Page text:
Books on Turkey
Ahmet Necdet Sezer
Update No: 108 - (30/05/06)
The enigma that is Turkey
The Turks are odd men out in the Middle East.
The very concept of 'the Middle East' is an odd one. The Far East we all know
about. But where is the Near East, if not precisely what we tend to call 'the
The answer is Turkey. Turkey is eastern by reason of its religion and history.
But since Ataturk, one of the political titans of the twentieth century, it
aspires to be Western. Thanks to his reforms, some 75% of Turks, in a late
opinion poll regard themselves as Western.
It has been a secular state since Ataurk, a status fiercely guarded by its
military. Its present government is Islamicist - but notably moderate in so
The impossible dream?
The Turks dream of being acceptable to Europe. The truth is that they despise
the Arabs they once ruled over (which dominion they only lost by defeat in the
First World War to the West), and would like nothing better than to be accepted
It is true that they once ruled over millions of Europeans, notably in the
Balkans. But it was the Greeks and others that threw them out. Hence their great
respect for them. Hence why they want to join them.
It is a good idea. But unfortunately an impossible one - for now.
It is still in lots of peoples' interests to play with it.
Here are the dreamers
A recently published Eurobarometer poll that focuses on the future of Europe
shows that people in European Union countries do not have a problem with
Turkey's membership. Some 30 per cent of them said that enlargement means hope.
For 8 per cent of them enlargement means satisfaction and for 4 per cent of them
enlargement means excitement. Those who are against enlargement make up 36 per
cent of respondents. For the EU population, a European social welfare system
could strengthen the EU citizenship of the population. To this could be added a
European constitution and, moreover, being able to vote in all elections
organized in the member state where they live.
For EU citizens, in the fight against terrorism, the promotion of democracy and
peace in the world, the fight against organized crime, food safety and ensuring
continuous energy supplies, there should be more decisions made at the European
level rather than a national level.
For EU citizens, a common army or a well-defined external border are not the
most helpful things for the future of Europe. For them the most useful thing is
a consistent living standard among member states as well as the introduction of
the euro in all member countries.
This survey shows many things
EU citizens are not against further enlargement. This should be underlined
particularly in some countries where governments are against Turkey's
membership. These governments are putting forward the idea that their public
does not want to see any more states join the EU.
The second issue is that democracy and human rights are what EU citizens care
most about. When Ankara is able to join the EU it will mean that Turkey fully
respects the EU's democratic criteria.
The third issue is that EU citizens want to see consistent living standards
among member states. If the economic effect of starting accession negotiations
with Turkey last October 3rd is analysed, Turkey's membership and its economic
impact can be forecast. And the impact for Turkey will be very important. In
other words, when Turkey joins the EU, it won't be today's Turkey. It will be an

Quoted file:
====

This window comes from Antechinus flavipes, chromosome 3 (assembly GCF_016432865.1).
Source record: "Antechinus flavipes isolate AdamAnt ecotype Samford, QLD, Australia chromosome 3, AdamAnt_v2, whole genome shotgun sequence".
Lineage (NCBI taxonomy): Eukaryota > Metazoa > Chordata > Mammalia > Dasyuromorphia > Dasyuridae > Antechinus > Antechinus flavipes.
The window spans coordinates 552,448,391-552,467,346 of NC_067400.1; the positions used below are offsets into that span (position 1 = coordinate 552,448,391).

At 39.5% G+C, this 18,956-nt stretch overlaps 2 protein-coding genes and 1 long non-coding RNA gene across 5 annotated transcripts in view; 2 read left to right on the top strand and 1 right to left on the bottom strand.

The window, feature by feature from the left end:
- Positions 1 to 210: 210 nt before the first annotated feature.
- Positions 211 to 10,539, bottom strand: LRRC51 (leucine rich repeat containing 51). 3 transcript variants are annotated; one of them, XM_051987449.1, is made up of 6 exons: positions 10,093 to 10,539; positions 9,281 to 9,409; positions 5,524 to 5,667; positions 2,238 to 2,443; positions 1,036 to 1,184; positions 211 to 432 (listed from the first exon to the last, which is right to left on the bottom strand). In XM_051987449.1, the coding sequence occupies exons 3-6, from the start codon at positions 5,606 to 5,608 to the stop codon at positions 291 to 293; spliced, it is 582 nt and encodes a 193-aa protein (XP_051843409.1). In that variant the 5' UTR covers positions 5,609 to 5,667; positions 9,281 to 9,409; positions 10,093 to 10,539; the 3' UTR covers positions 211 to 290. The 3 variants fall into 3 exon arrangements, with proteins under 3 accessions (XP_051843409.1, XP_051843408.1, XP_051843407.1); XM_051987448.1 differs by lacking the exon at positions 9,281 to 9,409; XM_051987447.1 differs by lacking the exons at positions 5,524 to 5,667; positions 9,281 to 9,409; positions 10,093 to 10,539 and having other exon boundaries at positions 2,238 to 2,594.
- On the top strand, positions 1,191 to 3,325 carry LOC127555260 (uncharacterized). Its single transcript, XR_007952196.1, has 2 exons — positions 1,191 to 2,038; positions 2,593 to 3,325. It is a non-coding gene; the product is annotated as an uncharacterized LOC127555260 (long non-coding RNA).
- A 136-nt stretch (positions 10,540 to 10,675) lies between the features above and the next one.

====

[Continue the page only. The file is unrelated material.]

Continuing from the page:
economically prosperous Turkey.
Therefore, the latest Eurobarometer demonstrates that the declarations of
underhanded EU politicians against Turkey's membership do not reflect European
public opinion. It shows also that Turkey has a very long way to go and that the
pace of reforms should not slow down. To the contrary, no matter what the
political benefit, Ankara should give emphasis to political and economic reform
and even the staunchest European political opponent to Turkey's membership would
have to change their mind.
Even the brightest politician can hold a false opinion about enlargement or EU
policy. In 1977, late French President Francois Mitterand, then opposition
leader, told a French magazine: "One has to be careful not to turn the
common market into a mere free trade zone. Neither Greece nor Spain is in a
position to join the (European) Community. Accession is neither in their
interest nor is it in our interest. Interim steps are desirable."
Four years later, Mitterand was elected president of France. By the time he left
the presidency in 1995, Greece, Spain and Portugal had been EU members for more
than a decade, negotiations were completed with Austria, Finland and Sweden, and
the first steps had been taken towards the admission of post-communist Central
and Eastern Europe.
The Turks know of one other 'Middle Eastern' people who are oddmen out - the
Israelis. They are the only pro-Israeli country in the region. Both are of
course intensely pro-Western.
FICC, Turkey sign economic cooperation pact
The Federation of Israeli Chambers of Commerce has signed an economic
cooperation agreement with the Turkish Chambers of the Aegean Region to forge
bi-lateral trade relations between the two chambers. "Trade relations
between Turkey and Israel have accelerated over the past few years," said
Uriel Lynn, President of the FICC. "Between 2002 and 2005 trade relations
between Israel and Turkey increased by 79 per cent to US$2.1 billion in
Exports to Turkey grew by 13% to US$919 million, while imports saw a rise of 22%
to US$1.2b. Lynn added that there are currently about 152 Israeli companies
investing tens of millions of dollars in Turkey.
The agreement was signed during the visit of Nedim Kalpaklioglu, deputy chairman